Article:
I couldn’t find a single place that showed the various treads of the horse hoof boots, so have put together this gallery. Clicking on a photo will open up a new tab for the website of the hoof boot.

Gallery of bottom of Hoof Boots showing Tread

Bottom of Cavallo Simple Hoof Boot

Cavallo Simple

Bottom of Delta Hoof Boot


Bottom of Cavallo Sport Hoof Boot

Cavallo Sport

Bottom of Easyboot Trail Hoof Boot

Easyboot Trail

Bottom of Old Mac's Hoof Boot

Old Mac

Bottom of Old Mac's G2 Hoof Boot

Old Mac's G2

Bottom of Easyboot Epic Hoof Boot

Easyboot Epic

Bottom of Easyboot Bare Hoof Boot

Easyboot Bare

Bottom of Easyboot Glove Hoof Boot

Easyboot Glove

Bottom of Easyboot Edge Hoof Boot

Easyboot Edge

Bottom of Easyboot Grip Hoof Boot

Easyboot Grip

Bottom of Renegade Hoof Boot


Bottom of Boa Hoof Boot


Bottom of Marquis Hoof Boot


Bottom of Hoofwing Hoof Boot


Bottom of Swiss Horse Boot

Swiss Horse Boot

Bottom of Equine Jogging Shoe

Equine Jogging Shoe

Bottom of Horse Mocs Hoof Boots

Horse Mocs


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Magic Ride – Waterhole Rituals under saddle

There is an upcoming video series featuring a student of Carolyn Resnick’s gentle horse training methods. Stina’s videos are very beautiful with relaxing music filmed on a Caribbean island (St. Vincent) where she lives with her herd of horses. The horses were originally rescued from a sad situation and quite wild and distrustful. She has been working towards the “magic ride” using Carolyn Resnick’s Waterhole Rituals under saddle. Stina was born in Norway.

Last year, Stina and two working students filmed the journey of starting three of her horses to be ridden at liberty.

She will be presenting one video every week available to watch for one week.

Stina requests a voluntary payment/ contribution to protect the
environment in St. Vincent and the Grenadines through the Climate Compliance Conference in return for watching the videos.

Go to Stina’s blog

Go to Carolyn Resnick’s blog with Stina’s introduction as a guest blogger

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Balance in motion

These graceful athletes are learning vaulting and practicing their balance and strength.

Meanwhile… I’m trying to improve my balance by standing on one leg for as many seconds as possible, which isn’t very many seconds. I am rather wobbly and practice while gently touching a chair or a wall to give me needed stability. I practice standing beside my horses while they munch hay using them as a wall. This gives me quiet hang-out time with them and also balance practice.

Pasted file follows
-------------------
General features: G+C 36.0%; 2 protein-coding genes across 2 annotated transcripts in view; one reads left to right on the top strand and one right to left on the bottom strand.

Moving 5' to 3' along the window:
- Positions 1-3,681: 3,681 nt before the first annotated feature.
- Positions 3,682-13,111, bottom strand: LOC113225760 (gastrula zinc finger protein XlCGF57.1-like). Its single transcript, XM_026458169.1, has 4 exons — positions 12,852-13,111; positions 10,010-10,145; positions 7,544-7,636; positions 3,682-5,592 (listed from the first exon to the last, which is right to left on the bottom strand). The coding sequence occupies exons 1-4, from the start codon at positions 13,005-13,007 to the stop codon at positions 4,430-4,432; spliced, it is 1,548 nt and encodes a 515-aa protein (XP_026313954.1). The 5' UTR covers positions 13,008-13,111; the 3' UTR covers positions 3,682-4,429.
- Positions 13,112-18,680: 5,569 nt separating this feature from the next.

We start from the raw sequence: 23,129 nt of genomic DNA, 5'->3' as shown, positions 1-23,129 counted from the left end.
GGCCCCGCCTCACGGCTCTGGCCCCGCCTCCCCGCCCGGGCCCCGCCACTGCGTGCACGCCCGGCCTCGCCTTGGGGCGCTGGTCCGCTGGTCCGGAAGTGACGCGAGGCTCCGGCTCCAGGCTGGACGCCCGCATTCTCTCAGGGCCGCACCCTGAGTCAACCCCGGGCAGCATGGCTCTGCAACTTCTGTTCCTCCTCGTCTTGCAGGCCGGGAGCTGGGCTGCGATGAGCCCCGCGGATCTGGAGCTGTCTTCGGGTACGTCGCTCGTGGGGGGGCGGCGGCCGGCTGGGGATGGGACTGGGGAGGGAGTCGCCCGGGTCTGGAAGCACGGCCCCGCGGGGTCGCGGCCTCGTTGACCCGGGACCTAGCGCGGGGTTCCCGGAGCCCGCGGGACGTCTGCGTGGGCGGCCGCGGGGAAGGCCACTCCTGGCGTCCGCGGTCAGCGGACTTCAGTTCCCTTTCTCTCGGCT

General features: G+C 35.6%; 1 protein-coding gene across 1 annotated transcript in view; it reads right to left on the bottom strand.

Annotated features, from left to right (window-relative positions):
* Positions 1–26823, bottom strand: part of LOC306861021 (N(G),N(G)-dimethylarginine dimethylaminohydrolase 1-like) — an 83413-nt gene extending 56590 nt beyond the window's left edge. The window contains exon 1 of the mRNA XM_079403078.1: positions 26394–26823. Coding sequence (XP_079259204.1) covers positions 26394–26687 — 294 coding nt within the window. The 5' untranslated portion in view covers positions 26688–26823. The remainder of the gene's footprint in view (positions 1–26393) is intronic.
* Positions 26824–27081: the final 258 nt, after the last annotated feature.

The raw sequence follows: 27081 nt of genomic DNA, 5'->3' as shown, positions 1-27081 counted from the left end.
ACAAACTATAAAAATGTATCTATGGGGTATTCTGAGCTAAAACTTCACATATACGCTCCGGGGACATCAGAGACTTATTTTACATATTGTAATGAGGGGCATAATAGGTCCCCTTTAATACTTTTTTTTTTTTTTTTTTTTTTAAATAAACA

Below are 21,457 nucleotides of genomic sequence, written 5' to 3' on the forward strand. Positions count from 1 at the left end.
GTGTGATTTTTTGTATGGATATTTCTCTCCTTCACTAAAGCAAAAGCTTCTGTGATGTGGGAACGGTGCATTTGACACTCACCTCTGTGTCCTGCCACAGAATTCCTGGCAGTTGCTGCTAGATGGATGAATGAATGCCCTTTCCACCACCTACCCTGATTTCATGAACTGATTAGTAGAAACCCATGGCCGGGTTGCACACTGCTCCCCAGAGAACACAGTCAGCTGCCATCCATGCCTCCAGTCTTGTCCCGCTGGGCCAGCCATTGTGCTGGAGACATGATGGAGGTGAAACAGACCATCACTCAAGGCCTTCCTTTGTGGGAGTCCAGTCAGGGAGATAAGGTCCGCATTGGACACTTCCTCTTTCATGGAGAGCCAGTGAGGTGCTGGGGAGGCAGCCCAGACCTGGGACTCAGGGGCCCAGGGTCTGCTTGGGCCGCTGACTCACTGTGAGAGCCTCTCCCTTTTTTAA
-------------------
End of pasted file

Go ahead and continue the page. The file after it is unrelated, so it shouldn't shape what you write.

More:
How many seconds can you stand on one leg? Give it a try and find time to practice. Try the exercise while standing in line or brushing your teeth.

Stand and raise one leg up about a foot off the ground.
Hold for count of 10 seconds.

To increase the challenge stand on one leg with your eyes closed.


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Our horses mirror us

How we move will affect how our horses move.

Alexander Technique while riding horse. Marie and her horse, Gabriel (Dabs).

To follow the horse’s back at the walk, you must have a deep, mobile receiving seat. Your balance and mobility can directly affect the quality of your horse’s walk.

Be a spruce tree. The roots grow down from your center as the trunk grows up.

You should allow your body to extend upward from your center as your legs grow down around your horse from that same place.

– Quotes from “Centered Riding” by Sally Swift

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Horse outing

Over the holiday I most definitely ate way too many cookies and delicious dinners with family and friends, but I don’t regret it. Life is too short to miss eating holiday cookies with family. A few sugar coma days are okay, but perhaps it is time to bring out my former Weight Watcher member knowledge to re-group. I don’t dare weigh myself. No doubt my body is quite skilled at processing cookies into more fat.

My visiting brother isn’t a horse person, but enjoys hiking. We went out for a mid-winter hike along a nearby trail that runs beside a lake. The drought has the lake lower than we’ve ever seen it. My brother led Bangsi. I led Twistur, who was feeling spunky being out on such a beautiful Spring-like day. Twistur became a bit excited watching some other horses being cantered up a hill.  I was unsure whether I could handle even that level of enthusiasm, if was up on his back.  Behavior on the ground will translate to under saddle, so gently reminded Twistur that his job was staying with me. No, Twistur… we were not going running after other horses.  Moved his feet (not yanking on head) by driving him around me in each direction in a few small circles. This provided a “Yes, Ma’am” thinking shift and we proceeded down our path.